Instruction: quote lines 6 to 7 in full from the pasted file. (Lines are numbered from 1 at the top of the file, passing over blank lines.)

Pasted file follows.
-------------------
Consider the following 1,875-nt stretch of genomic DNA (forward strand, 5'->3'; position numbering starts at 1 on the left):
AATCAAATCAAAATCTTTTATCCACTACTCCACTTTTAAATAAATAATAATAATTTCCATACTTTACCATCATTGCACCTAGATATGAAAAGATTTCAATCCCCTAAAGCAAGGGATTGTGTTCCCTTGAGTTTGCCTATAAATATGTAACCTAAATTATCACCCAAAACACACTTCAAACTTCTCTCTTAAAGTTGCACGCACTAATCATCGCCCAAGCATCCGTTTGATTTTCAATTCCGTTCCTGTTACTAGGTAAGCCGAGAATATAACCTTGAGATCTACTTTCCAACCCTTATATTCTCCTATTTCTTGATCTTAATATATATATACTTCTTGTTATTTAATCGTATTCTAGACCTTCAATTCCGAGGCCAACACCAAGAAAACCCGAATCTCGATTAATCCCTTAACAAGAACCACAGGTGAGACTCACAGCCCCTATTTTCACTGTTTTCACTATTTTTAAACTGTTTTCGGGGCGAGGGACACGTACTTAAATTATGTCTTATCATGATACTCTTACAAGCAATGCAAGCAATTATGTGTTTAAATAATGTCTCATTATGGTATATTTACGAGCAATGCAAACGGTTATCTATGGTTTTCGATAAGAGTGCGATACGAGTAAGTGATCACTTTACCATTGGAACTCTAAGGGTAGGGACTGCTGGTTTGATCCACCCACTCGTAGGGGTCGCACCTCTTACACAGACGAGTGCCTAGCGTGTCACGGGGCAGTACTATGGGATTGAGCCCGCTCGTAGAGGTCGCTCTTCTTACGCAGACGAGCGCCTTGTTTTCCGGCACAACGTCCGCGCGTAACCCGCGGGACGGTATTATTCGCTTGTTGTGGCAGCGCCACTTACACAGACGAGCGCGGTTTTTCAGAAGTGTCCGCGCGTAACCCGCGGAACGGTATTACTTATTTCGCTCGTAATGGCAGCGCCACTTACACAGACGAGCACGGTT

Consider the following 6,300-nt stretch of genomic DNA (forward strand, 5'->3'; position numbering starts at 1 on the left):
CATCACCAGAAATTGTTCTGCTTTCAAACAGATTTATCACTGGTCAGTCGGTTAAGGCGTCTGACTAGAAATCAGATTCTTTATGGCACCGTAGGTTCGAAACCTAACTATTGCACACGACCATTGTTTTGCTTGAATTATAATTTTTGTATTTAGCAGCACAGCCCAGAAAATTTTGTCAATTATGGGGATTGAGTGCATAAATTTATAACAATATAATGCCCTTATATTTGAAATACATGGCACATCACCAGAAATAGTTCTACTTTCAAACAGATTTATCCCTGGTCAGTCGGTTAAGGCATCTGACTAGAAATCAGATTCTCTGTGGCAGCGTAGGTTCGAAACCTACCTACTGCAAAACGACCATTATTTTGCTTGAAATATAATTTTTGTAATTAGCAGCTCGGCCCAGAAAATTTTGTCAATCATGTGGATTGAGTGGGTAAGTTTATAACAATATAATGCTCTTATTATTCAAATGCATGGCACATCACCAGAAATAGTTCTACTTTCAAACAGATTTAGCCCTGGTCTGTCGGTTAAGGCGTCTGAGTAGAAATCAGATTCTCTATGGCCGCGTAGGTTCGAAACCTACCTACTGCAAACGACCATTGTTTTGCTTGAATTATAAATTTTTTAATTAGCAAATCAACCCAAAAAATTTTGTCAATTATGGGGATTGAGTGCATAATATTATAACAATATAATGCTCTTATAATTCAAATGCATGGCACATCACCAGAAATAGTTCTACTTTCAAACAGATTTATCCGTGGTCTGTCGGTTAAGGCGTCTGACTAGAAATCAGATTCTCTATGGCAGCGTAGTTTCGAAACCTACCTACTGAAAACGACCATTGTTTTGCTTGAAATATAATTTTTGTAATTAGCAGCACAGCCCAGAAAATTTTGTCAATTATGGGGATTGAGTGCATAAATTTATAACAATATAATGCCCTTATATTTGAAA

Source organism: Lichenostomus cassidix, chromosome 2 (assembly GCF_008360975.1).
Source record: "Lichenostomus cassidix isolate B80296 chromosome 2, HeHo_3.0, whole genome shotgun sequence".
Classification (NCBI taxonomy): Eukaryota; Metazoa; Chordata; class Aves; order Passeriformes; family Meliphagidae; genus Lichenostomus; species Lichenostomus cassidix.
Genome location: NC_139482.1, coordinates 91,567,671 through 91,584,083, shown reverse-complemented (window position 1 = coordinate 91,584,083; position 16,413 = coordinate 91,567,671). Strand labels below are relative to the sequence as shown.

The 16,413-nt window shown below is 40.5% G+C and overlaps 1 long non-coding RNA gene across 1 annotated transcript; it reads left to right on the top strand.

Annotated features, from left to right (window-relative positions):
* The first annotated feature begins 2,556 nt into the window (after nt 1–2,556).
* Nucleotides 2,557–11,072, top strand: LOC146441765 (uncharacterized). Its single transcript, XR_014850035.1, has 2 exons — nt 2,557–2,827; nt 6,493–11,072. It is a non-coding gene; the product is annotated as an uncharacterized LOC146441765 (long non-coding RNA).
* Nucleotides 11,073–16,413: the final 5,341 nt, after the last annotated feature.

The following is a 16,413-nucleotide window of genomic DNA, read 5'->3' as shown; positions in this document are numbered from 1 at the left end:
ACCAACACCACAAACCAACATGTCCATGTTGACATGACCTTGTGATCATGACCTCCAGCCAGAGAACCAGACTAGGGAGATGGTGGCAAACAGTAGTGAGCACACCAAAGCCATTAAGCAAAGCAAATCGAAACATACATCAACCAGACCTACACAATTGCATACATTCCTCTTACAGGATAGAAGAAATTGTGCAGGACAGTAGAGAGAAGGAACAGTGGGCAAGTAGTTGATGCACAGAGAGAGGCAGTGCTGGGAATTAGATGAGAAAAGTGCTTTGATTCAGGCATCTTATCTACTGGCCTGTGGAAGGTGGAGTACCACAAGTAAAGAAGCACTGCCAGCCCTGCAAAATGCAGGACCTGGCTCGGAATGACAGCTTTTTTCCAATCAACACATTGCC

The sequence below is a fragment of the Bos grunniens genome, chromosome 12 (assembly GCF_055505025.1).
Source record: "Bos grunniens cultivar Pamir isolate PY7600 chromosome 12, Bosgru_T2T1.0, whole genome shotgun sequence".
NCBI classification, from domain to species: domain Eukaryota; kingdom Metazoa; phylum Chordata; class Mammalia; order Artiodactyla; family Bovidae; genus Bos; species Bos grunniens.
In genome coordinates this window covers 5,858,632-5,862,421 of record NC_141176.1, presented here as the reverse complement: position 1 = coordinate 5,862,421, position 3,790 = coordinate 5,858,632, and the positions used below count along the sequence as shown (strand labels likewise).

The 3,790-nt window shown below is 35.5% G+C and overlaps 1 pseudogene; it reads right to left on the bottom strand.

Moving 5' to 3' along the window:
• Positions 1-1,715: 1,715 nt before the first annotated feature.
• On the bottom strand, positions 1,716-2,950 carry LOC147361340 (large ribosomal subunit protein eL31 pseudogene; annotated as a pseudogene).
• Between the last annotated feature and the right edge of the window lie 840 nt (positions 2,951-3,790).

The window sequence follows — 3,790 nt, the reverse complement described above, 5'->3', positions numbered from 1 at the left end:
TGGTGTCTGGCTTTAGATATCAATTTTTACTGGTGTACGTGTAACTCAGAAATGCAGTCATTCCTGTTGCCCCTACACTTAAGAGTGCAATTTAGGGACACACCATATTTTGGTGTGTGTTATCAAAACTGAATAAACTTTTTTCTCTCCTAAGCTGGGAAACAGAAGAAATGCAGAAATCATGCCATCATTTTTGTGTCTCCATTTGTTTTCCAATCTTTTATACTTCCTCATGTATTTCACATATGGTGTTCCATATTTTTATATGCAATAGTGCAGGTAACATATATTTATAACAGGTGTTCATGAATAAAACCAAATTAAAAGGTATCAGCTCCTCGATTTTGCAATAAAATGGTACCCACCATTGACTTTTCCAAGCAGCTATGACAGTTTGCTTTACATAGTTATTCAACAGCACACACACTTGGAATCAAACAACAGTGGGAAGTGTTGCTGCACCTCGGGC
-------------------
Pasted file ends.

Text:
Source record: "Lichenostomus cassidix isolate B80296 chromosome 2, HeHo_3.0, whole genome shotgun sequence".
Classification (NCBI taxonomy): Eukaryota; Metazoa; Chordata; class Aves; order Passeriformes; family Meliphagidae; genus Lichenostomus; species Lichenostomus cassidix.